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WPP Stream and The Cost of Trust in Advertising

Posted on December 07, 2016
By Naveen Tewari

I was one of the lucky few to attend WPP's invitation-only "Un-conference," Stream that took place in Ojai CA between November 16 th and 19th, 2016. Hosted by Sir Martin Sorrell and Yossi Vardi, the event attracted the best and brightest minds in advertising. Having traveled all the way from Bengaluru, India unsure of what to expect from an "un-conference," I was intrigued. Among the participating luminaries were Sheryl Sandberg from Facebook, Imran Khan from SnapChat, Ben Silbermann from Pinterest, Adam Bain from Twitter, and Anne Wojcicki from 23andMe. Brand attendees included Nestle, Diageo, Nike, Bank of America, Unilever, and more.

The event was unique not just for the attendee-initiated discussion topics but also for additional activities such as yoga, meditation and a cooking contest in addition to offbeat activities such as powerpoint karaoke and VR tech garden. Added to this, an unexpected drop in temperatures prompted the purchase of Mexican ponchos readily procured by the resourceful organizers, resulting in a colorful gathering of attendees indeed! Used to the more temperate climate of India, I promptly donned a poncho, grateful for its warmth!

The discussions at Stream covered a spectrum of thought-provoking topics such as Artificial Intelligence, Parenting in the Digital Age, Why Hillary lost the Election, The Future of the Advertising Agency and Corporate Transparency. One prevalent theme was the importance of trust in advertising and the changing definition of what that means. How do brand advertisers trust that each of their media partners is working in their best interest?

The topic was not just limited to measurement and metrics although that was certainly front and center. Facebook addressed the revelation that they made an error in the measurement of video viewership overstating time spent on videos on their platform for over 2 years. They subsequently found additional errors in audience measurement across a portfolio of products, admitting additional work/investment was required to give advertisers and agencies "clarity and confidence" in their walled garden environment. SnapChat shared that they decided not to take the walled-garden approach by implementing a host of third party measurement partners - 16 and counting!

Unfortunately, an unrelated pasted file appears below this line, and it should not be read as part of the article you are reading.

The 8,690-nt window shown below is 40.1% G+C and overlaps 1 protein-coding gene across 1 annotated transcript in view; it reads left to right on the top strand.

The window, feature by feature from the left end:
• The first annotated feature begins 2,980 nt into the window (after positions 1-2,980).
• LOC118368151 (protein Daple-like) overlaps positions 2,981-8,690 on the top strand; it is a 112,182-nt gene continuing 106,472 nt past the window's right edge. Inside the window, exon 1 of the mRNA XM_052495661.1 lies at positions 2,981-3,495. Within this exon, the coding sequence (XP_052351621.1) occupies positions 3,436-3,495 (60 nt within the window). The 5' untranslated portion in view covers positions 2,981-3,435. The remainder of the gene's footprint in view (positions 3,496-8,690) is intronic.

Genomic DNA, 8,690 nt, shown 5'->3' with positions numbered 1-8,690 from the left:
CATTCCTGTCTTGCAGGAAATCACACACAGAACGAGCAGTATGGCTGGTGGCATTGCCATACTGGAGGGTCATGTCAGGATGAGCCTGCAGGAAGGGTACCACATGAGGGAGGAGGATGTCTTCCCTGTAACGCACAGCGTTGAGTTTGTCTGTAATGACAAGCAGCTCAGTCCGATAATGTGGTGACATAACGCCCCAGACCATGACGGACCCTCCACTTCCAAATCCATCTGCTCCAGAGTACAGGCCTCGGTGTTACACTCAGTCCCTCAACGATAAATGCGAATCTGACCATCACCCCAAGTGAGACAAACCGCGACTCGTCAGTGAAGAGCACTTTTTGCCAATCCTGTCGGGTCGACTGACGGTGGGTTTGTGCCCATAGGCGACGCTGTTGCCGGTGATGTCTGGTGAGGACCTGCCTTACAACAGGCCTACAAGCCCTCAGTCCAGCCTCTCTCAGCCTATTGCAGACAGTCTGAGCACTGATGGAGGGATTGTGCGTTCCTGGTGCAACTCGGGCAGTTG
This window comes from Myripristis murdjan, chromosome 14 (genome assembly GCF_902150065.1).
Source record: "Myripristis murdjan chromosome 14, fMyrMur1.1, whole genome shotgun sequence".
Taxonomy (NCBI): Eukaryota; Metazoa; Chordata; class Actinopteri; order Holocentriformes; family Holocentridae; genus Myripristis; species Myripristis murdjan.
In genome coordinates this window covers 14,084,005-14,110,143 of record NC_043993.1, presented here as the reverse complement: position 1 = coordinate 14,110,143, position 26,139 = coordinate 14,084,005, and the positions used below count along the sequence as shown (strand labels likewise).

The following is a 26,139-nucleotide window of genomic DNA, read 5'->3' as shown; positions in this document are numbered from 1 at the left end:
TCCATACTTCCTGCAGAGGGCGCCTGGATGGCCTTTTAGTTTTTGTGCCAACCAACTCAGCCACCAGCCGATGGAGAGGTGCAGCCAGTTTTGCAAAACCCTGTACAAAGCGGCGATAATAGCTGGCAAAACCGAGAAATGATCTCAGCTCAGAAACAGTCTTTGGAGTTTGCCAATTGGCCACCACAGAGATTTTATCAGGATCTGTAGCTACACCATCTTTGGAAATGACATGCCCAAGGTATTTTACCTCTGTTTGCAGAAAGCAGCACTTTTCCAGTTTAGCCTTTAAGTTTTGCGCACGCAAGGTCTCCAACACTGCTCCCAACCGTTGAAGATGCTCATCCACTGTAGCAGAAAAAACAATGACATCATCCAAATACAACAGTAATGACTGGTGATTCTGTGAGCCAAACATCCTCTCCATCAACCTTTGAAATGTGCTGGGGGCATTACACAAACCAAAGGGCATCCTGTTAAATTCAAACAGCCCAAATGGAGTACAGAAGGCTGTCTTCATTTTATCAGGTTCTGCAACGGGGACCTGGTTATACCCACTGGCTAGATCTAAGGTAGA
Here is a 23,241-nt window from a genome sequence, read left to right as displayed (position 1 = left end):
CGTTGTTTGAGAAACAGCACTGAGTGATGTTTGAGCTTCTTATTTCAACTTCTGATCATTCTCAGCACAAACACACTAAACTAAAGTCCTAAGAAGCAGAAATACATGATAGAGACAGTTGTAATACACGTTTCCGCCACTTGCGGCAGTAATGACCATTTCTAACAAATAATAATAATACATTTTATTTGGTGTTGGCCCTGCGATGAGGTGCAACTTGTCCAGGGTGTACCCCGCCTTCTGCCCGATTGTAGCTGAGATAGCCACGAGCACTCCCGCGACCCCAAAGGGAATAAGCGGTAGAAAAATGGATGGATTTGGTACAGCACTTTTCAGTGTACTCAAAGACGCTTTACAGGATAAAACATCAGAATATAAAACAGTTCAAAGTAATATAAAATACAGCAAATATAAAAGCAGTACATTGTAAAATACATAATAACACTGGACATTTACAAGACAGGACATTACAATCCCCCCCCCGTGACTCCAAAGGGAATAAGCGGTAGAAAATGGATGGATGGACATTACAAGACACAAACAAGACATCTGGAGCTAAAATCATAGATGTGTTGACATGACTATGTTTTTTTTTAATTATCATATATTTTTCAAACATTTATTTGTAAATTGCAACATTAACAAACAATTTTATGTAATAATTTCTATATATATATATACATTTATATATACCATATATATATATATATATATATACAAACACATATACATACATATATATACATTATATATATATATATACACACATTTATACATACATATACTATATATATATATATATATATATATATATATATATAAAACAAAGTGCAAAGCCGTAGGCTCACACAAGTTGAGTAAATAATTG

Indeed the list of measurement solutions to meet advertiser requirements is long and growing. Fraud protection, brand safety, audience verification and viewability measurement are all pre-requisites and offer multiple choices of vendors for each standard. We, at InMobi, have changed ad serving impressions to count on ads rendered only when those impressions are from human traffic, in a brand safe environment, with the ad 100% in view for a certain length of time, sometimes with audio on.. In one discussion group, it was estimated that over 10% of the cost of digital media (and maybe as much as 20%) is attributed to providing trust assurances.

A couple of dominant topics at Stream suggest that there are two new areas of trust that need to be addressed - fake content and bias in advertising. Concerns around misleading and fake social media content having a major influence on how Americans voted in the recent US Elections was a big topic. As self-defined "technology" companies, not "media" companies, editorial oversight was not something that either company had contemplated. That will likely change.

Perhaps one of the most fascinating and well-attended discussions was led by Joel Benenson, Hillary Clinton’s pollster, who spoke about the results of the US Election. Part analysis and part therapy, the conversation was centered on how Americans were blindsided by the election results because their individual experiences on social media mirrored their individual points of view. This raised many questions around the topic of bias in marketing - especially models that are inaccurately built based on confirmation bias. What are the causes of bias in marketing? How does an ad agency and/or tech company ensure that the talent they employ is diverse enough that human bias is limited? Even as we start to employ new technologies such as Artificial Intelligence, concerns arose on whether bias was baked into machines or not.

Whether the cost of trust is 10% or 20%, perhaps a more fundamental question is how do large media partners like InMobi ensure that the cost of trust isn’t innovation itself? Are we investing more in supporting third party verification services than we are in innovation? As the head of a mobile advertising platform, the need to balance these two is especially poignant given the juxtaposition of a highly personal device and rapidly changing consumer behavior. Media companies need to build a foundation of trust with their advertising partners to continue to innovate for and with them. How are we able to continue to test in new areas when third party verification services aren’t yet available? Could this hold back innovation? Constant innovation and disruption are two of the principles of digital marketing and finding ways for these to co-exist with today’s trust standards will be key.

It was certainly plenty to think about as I boarded the flight for home. I look forward to seeing what next year’s Stream has in store and I will definitely carry my poncho!

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